Fasting and Eating and Understanding

posted by Mike on October 13th, 2005

Today is Yom Kippur. It’s also Ramadan. Many are fasting today, and many who would not fast ordinarily are joining them. So if you see a bunch of people looking cranky and repentant, that’s what’s going on.

Yesterday was the Mayor’s Prayer Breakfast in Worcester. I’d heard of “prayer breakfasts,” but I’d never been to one, so I did a little research and found the Prayer Breakfast Network. Their website does not feature symbols of religion (Christian cross, Jewish star, Muslim crescent, Buddhist wheel) or breakfast (Northern bagel, Southern grits, Western omelette), just a bunch of American flags. Their spiritual heritage page is entirely about Anglo-Saxon Protestantism.

Maybe some towns could have a monocultural prayer breakfast like that, but not Worcester. The breakfast emcee was a rabbi, the opening prayer was by a Catholic bishop, the opening speech was by a city employee identified as a Unitarian, the keynote speaker was Bernard Lafayette (Baptist minister, among other things), and the closing prayer was by representatives from Hillel and the Islamic Society.

Then an Indian man who’d known Gandhi read a poem!

Stuff like that, and the City Council’s choosing religious tolerance over mosque wiretapping, makes me happy to be in Worcester.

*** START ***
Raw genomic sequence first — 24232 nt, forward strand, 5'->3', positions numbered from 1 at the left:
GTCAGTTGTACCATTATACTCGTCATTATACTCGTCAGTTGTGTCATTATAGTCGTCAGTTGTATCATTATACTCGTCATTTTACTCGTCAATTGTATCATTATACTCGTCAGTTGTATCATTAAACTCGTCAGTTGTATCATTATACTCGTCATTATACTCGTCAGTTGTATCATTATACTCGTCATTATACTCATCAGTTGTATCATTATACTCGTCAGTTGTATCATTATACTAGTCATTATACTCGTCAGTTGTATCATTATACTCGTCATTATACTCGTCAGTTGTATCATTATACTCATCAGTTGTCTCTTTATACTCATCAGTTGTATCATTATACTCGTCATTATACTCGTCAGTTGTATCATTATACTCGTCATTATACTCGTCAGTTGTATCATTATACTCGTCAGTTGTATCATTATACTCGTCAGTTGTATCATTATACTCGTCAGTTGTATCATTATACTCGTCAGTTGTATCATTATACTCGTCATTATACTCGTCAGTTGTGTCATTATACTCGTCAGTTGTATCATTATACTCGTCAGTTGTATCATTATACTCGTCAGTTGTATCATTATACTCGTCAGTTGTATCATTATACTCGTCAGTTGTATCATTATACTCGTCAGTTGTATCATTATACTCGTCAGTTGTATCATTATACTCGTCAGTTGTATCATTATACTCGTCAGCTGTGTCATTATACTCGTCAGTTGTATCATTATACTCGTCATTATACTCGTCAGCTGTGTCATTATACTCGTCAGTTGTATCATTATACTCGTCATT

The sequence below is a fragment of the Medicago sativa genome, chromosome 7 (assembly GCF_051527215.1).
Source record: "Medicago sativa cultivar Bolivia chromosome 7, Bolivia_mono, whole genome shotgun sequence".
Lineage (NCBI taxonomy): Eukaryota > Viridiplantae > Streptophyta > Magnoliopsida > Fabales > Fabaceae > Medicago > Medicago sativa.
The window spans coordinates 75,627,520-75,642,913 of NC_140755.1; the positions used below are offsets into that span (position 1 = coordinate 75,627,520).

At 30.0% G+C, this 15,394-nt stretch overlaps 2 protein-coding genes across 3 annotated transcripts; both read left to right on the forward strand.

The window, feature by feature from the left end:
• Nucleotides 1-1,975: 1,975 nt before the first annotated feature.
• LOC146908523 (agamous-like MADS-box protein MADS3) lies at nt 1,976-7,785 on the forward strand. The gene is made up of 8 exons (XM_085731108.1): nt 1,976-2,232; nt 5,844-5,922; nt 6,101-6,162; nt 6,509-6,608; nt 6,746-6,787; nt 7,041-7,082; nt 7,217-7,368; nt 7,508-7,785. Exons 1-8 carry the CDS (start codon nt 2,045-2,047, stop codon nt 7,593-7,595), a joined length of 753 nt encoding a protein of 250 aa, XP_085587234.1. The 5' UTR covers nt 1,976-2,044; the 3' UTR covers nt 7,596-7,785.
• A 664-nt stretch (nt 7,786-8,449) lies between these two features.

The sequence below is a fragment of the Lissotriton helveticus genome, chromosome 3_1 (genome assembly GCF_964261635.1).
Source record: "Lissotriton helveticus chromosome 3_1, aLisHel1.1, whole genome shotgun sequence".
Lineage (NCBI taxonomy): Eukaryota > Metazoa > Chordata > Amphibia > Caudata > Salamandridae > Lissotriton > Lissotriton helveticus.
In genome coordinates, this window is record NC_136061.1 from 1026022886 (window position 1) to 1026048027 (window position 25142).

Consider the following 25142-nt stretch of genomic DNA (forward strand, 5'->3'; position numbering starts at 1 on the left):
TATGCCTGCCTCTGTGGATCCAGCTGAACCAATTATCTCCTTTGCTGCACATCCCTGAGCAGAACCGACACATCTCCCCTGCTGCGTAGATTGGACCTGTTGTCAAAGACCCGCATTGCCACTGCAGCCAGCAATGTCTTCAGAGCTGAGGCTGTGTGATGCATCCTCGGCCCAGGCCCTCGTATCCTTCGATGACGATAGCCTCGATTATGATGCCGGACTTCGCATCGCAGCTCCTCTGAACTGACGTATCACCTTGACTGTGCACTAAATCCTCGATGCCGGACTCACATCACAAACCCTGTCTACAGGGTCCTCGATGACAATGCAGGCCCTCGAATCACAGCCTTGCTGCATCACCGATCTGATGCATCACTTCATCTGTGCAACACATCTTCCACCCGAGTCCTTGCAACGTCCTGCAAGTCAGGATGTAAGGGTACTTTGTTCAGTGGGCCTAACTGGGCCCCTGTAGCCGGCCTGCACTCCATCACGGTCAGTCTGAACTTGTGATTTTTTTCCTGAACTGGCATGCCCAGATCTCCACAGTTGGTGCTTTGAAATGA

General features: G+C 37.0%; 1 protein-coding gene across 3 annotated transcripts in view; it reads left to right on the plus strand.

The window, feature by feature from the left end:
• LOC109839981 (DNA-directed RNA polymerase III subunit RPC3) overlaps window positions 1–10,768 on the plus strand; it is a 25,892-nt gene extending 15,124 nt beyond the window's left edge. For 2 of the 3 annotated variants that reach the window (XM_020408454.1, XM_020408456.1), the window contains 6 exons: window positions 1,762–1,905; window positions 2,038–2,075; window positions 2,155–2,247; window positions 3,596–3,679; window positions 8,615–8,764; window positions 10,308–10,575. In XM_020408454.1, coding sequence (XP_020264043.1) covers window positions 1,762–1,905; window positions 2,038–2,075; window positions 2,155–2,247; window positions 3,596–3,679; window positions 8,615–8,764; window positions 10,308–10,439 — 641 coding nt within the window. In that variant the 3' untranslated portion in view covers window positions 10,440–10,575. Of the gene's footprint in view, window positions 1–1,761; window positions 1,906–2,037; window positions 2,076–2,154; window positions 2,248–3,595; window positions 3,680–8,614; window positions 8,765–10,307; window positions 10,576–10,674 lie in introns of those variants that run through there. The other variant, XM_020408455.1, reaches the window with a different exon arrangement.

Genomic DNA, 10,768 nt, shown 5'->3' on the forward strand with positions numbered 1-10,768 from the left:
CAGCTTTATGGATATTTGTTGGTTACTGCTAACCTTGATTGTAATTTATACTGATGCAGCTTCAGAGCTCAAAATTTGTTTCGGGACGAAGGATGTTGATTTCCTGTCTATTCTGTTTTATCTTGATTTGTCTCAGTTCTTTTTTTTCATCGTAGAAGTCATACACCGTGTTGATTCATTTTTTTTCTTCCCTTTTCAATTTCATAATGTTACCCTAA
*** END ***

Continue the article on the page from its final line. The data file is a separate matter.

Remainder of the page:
Here’s another story that makes me happy to be in Worcester. It’s about some folks who decided to meet their new neighbors instead of fearing them. As told in Worcester’s Catholic Free Press:

THE CATHOLIC FREE PRESS
October 7, 2005

St. Joan of Arc has a new neighbor

By Tanya Connor

WORCESTER–The new mosque on East Mountain St. has drawn responses from Catholic neighbors.

Father José A. Rodríguez, pastor of St. Joan of Arc Parish on Lincoln Street, said last week that he made arrangements to take some people to visit during the Muslims’ prayers.

Two weeks ago, for his monthly Bible study, he compared the Bible and the Quran, the Muslims’ holy book, giving sessions in English and Spanish.

The visit is a follow-up on these sessions, which were a response to comments about the new neighbors, Father Rodríguez said.

“There was a certain anxiety about having a mosque in their midst,” he said of people’s responses. “People unfortunately connect Islam and 9-11. It’s sad, because that’s the image that has been portrayed.”

The only way to change that image is to learn about Muslims, he said.

“It’s easy to fear and condemn things you don’t know about,” he said. “There’s a lack of knowledge about Islam.”

So he compared Islam with what Catholics are familiar with–their own religion. When people fear something, they withdraw, he said, so he wanted not only to teach, but also to make them comfortable enough to learn.

“You could see they wanted to understand more,” he said of the participants’ responses. But, he said, “to really understand and appreciate it you really need to have a good grasp of your own religion, your own Scriptures.” Bible study is not a strength of Catholics in general, and a number of Hispanics are turning to Islam, he said.

He expressed hope for a cordial relationship with Muslim neighbors and said they have been trying to ease tensions.